On Fri, 2014-10-31 at 06:44 -0400, Michael Goulish wrote:
> Oh, I don't think this is a "me too" thing.
> I have actually met some of these guys, and I
> can assure you that they do not, in any other way,
> seem very susceptible to fashion trends.
> Git has a bit of a wackiness issue if you ask me,
> but the distributed nature of git seems to better
> fit the distributed nature of open source projects.
> I think that's why it has spread so quickly in the
> open source communities, and probably should do
> likewise here.
I forgot one very important benefit of moving to git in my previous rant
- distribution as Mick points out. What does that mean?
The SVN/CVS/ClearCase model is to have a central "authority" repo which
is good, but the *only* way to collaborate within the source code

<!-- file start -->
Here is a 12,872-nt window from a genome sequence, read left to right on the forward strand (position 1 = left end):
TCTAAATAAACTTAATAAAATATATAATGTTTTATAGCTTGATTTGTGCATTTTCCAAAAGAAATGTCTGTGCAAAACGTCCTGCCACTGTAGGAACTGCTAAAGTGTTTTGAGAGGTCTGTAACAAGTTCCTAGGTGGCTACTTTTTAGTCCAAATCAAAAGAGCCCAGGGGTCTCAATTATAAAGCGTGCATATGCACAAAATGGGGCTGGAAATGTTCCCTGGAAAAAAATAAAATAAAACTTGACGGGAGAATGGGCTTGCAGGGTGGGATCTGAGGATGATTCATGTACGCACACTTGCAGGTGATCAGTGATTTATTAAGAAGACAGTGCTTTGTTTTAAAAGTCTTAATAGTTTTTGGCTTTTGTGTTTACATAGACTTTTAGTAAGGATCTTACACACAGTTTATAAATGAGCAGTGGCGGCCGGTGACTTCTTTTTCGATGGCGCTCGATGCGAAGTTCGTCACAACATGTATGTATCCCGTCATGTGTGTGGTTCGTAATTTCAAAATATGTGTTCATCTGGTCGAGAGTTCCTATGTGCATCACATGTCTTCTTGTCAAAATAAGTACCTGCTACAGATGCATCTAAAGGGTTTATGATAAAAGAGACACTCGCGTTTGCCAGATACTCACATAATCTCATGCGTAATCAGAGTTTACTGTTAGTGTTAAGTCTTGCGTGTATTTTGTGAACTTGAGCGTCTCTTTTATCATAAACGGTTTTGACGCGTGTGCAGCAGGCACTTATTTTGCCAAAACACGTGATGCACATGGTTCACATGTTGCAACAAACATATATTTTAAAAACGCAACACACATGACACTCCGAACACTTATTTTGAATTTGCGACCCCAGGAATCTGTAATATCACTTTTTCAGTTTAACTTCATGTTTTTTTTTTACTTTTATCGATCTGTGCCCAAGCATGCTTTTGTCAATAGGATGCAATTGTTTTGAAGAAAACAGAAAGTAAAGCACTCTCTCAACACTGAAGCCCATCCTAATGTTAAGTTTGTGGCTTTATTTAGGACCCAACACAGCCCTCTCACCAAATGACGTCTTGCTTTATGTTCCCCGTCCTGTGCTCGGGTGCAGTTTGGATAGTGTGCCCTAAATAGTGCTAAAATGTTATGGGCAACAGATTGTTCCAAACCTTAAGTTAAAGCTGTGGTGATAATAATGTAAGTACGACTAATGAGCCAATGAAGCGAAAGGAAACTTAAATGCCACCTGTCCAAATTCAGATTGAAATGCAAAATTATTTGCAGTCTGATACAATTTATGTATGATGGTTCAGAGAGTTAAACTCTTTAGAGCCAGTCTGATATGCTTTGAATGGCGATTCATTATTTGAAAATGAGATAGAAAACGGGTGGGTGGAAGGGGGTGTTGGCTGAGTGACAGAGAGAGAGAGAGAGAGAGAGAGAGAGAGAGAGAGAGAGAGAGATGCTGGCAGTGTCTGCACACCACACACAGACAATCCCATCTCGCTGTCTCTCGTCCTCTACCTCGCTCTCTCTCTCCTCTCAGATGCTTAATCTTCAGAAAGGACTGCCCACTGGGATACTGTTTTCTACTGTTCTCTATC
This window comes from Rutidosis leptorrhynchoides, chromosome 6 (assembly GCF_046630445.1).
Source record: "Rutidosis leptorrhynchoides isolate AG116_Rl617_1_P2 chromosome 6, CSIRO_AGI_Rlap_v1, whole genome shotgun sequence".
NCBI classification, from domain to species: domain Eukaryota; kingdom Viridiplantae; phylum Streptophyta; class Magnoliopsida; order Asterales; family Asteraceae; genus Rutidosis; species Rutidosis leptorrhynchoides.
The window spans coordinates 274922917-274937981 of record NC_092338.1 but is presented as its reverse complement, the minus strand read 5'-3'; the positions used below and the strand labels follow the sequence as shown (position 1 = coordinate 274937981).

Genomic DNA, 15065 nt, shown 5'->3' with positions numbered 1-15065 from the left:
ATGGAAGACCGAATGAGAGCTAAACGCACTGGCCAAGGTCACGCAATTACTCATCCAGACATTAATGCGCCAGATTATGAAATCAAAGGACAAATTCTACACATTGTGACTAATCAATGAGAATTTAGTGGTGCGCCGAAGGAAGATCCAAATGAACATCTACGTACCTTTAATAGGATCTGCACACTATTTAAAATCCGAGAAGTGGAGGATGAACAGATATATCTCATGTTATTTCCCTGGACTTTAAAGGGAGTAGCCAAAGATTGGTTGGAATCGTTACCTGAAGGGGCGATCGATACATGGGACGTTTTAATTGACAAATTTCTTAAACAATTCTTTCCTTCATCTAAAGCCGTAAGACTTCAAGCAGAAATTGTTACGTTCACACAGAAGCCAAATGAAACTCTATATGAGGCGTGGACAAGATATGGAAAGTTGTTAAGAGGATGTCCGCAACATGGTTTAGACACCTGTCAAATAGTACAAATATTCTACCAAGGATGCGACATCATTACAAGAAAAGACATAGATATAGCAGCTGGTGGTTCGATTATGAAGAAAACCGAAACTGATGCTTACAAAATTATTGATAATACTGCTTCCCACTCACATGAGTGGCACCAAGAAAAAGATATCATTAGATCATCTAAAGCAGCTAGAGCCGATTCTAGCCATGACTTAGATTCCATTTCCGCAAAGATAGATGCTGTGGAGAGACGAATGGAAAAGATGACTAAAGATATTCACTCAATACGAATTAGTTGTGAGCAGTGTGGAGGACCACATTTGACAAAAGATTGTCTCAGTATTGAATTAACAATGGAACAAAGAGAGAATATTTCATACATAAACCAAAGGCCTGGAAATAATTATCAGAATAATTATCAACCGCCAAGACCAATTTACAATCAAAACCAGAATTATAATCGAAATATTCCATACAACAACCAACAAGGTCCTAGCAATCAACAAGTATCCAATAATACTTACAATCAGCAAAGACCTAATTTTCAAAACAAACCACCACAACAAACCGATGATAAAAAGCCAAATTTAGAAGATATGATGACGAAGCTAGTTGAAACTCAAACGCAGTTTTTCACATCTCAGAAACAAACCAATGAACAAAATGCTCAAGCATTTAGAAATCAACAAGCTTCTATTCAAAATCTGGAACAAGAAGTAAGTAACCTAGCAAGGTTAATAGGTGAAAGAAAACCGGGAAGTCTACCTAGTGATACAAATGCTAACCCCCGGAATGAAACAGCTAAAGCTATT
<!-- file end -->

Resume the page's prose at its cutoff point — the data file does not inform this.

control system is via that central repo, which is less good. You don't
want everyone to use the central repo as a scratchpad, as it will grow
out of control. But sometimes developers need to collaborate on
something that is not yet ready for the central repo. With SVN, they're
stuck with mailing each other patches which is a big pain.
Git allows & encourages sharing from developer to developer. I can push
an experimental branch to Micks repo (if we have network access), or to
a github account or whatever so we can collaborate on something that is
not yet ready to push up to the central repo, but with all the benefits
of the source control system to manage the collaboration.
That's also useful for other things, e.g. I back up work in progress on
my laptop by pushing it to a git clone on a company server. When I need
to do cross-platform testing I push my branch to git clones on different
OSes. If I find a bug in windows, say, I can fix it on windows, test
it, commit the fix on windows, pull/push the fixed branch to all the
platforms so I can re-test etc. etc.